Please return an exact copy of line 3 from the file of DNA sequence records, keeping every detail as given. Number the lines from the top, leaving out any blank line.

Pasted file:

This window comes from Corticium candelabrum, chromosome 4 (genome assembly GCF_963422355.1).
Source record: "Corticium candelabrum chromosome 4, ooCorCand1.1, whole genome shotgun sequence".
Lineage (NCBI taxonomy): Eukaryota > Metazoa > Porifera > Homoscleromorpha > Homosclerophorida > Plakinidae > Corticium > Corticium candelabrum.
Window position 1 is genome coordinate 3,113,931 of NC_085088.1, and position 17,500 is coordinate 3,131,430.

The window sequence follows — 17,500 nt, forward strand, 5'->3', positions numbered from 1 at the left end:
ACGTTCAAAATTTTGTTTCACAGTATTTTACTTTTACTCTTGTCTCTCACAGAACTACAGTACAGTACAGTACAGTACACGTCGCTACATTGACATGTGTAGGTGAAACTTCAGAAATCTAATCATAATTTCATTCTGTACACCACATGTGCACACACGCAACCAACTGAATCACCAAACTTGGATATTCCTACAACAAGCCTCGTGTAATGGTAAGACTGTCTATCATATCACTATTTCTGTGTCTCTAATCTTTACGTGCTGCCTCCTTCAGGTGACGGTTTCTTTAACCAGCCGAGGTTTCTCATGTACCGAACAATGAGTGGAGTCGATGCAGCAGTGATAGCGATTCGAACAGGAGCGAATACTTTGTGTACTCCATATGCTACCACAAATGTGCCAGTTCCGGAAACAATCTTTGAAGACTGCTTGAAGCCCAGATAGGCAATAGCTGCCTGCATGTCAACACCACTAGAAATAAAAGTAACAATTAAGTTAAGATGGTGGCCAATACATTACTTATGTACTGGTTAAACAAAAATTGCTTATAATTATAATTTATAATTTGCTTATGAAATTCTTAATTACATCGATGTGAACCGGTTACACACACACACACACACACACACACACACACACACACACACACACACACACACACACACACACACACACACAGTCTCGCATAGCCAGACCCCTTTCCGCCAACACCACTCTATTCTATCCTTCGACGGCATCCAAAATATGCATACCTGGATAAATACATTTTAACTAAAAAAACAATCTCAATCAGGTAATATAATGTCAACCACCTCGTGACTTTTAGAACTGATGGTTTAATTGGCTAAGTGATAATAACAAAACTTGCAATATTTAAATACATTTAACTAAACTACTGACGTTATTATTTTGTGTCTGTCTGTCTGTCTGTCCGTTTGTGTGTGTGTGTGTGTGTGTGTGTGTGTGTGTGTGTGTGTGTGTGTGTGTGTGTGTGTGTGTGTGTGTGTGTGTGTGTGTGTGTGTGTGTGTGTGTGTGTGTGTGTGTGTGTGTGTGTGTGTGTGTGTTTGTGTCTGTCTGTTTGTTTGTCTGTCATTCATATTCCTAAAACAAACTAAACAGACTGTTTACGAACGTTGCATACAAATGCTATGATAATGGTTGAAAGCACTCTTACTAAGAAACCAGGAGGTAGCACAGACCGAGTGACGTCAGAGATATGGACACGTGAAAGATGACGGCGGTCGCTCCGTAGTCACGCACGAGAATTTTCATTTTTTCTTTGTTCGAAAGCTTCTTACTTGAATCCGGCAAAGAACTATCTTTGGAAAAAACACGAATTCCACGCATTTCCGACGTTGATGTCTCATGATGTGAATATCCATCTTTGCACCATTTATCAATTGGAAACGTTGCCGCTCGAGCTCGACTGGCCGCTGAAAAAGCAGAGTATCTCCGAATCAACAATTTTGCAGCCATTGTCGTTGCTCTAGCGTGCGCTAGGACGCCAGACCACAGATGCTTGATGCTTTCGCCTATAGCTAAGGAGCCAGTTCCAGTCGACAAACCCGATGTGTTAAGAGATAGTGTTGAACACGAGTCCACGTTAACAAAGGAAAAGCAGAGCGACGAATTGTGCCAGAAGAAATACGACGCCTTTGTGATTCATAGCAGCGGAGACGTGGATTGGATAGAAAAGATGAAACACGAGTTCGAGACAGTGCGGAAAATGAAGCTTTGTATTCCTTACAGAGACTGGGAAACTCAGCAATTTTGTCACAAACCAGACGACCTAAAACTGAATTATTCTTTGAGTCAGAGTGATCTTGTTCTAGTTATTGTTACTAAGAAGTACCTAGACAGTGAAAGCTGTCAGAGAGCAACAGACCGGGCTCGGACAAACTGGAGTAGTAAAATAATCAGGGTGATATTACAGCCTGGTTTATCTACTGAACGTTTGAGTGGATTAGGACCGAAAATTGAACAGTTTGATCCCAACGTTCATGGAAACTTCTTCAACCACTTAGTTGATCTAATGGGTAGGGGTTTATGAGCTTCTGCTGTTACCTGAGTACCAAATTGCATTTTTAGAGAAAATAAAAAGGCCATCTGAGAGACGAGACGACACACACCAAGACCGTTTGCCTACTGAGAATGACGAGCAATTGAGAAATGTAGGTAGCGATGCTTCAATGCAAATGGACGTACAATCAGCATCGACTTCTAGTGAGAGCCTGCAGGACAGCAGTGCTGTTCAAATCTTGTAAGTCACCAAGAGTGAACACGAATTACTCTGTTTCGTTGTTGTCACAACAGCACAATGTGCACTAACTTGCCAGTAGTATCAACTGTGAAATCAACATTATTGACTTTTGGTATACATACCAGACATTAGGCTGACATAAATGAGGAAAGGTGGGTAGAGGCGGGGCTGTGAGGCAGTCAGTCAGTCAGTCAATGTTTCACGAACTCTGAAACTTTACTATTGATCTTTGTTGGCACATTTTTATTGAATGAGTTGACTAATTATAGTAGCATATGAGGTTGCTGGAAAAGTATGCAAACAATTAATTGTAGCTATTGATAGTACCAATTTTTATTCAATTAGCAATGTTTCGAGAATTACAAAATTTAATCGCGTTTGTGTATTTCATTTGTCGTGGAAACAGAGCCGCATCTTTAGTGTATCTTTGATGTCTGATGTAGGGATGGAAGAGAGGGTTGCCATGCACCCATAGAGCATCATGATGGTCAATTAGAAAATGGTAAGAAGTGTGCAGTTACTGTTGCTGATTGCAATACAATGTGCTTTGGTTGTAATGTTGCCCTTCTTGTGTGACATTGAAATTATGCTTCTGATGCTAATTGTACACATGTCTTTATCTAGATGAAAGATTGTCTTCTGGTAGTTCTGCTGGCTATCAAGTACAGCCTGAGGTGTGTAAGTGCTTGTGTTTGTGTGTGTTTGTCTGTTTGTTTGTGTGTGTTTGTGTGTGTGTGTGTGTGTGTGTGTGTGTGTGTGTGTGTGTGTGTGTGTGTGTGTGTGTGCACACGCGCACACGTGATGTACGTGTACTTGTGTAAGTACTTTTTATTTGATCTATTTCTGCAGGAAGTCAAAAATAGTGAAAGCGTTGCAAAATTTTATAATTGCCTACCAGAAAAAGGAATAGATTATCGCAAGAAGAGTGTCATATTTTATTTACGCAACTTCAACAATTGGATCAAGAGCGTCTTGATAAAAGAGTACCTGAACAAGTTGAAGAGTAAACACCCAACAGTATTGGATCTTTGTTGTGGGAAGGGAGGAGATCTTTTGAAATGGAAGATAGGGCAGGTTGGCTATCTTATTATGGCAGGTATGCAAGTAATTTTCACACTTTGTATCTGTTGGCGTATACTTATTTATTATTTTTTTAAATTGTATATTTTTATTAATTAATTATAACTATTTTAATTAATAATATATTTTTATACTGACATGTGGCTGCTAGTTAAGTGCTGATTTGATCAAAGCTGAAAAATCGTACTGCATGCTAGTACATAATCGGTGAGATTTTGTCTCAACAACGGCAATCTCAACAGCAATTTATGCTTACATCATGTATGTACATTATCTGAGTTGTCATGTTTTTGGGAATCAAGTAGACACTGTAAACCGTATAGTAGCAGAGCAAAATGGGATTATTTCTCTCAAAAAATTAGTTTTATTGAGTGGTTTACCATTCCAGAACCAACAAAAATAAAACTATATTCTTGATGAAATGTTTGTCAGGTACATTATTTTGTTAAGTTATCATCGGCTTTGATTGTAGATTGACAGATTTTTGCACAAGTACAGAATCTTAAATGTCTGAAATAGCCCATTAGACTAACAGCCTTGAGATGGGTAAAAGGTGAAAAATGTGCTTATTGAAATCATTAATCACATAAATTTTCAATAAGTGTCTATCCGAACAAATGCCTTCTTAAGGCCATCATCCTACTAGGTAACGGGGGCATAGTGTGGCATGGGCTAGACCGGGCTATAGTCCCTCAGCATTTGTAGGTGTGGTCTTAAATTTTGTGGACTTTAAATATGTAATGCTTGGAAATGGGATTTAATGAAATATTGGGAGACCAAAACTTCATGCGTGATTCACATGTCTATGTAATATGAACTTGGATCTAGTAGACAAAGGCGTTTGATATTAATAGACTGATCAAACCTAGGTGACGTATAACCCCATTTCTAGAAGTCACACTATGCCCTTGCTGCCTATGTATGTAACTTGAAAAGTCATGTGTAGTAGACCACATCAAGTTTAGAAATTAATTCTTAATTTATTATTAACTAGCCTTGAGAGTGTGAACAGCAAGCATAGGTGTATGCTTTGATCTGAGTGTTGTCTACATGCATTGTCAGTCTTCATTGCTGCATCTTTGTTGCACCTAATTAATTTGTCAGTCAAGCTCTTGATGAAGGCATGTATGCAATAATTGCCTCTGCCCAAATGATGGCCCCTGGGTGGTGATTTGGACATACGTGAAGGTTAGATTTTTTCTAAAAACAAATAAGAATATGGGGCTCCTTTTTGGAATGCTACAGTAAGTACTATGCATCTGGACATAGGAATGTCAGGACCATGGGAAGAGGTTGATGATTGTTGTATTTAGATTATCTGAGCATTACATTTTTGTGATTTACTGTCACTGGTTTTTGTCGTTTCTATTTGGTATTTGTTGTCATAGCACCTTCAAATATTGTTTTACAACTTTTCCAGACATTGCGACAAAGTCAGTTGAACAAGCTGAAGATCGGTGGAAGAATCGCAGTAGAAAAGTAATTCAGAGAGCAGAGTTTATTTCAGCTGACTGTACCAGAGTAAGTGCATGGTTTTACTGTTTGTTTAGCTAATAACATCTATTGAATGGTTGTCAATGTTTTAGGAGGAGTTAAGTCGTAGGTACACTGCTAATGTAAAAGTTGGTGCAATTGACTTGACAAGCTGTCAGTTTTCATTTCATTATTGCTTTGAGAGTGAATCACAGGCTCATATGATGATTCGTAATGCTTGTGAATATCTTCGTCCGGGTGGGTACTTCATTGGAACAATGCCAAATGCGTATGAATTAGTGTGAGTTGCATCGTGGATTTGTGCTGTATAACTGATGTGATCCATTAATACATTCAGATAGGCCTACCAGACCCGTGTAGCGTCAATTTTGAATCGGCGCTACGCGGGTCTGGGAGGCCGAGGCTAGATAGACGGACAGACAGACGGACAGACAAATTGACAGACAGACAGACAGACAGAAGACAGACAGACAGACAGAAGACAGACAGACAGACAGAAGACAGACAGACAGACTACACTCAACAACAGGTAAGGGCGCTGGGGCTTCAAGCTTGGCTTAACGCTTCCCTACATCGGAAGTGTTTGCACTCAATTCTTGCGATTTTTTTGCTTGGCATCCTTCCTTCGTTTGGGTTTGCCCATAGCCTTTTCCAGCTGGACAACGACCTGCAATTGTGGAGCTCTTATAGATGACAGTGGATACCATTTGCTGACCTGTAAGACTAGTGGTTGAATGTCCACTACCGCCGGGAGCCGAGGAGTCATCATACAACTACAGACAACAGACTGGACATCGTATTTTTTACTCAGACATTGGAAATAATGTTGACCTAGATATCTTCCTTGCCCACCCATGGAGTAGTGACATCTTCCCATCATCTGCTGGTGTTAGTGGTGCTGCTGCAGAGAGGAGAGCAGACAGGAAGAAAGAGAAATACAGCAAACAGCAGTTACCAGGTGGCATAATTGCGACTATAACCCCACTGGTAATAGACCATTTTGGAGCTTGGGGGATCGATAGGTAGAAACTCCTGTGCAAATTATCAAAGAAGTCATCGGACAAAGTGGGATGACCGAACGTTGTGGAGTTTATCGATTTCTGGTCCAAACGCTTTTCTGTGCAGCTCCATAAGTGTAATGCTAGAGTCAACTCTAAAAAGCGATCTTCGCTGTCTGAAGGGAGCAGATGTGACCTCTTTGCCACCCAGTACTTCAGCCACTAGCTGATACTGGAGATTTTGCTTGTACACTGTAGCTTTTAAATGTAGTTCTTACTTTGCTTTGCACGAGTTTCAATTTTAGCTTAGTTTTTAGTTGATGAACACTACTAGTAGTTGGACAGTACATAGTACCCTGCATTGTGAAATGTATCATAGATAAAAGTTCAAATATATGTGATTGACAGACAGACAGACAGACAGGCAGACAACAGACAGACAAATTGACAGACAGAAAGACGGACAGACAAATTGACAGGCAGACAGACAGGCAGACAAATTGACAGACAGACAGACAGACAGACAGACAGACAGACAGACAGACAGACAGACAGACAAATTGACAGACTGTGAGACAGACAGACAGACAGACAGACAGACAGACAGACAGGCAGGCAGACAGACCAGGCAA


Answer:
Lineage (NCBI taxonomy): Eukaryota > Metazoa > Porifera > Homoscleromorpha > Homosclerophorida > Plakinidae > Corticium > Corticium candelabrum.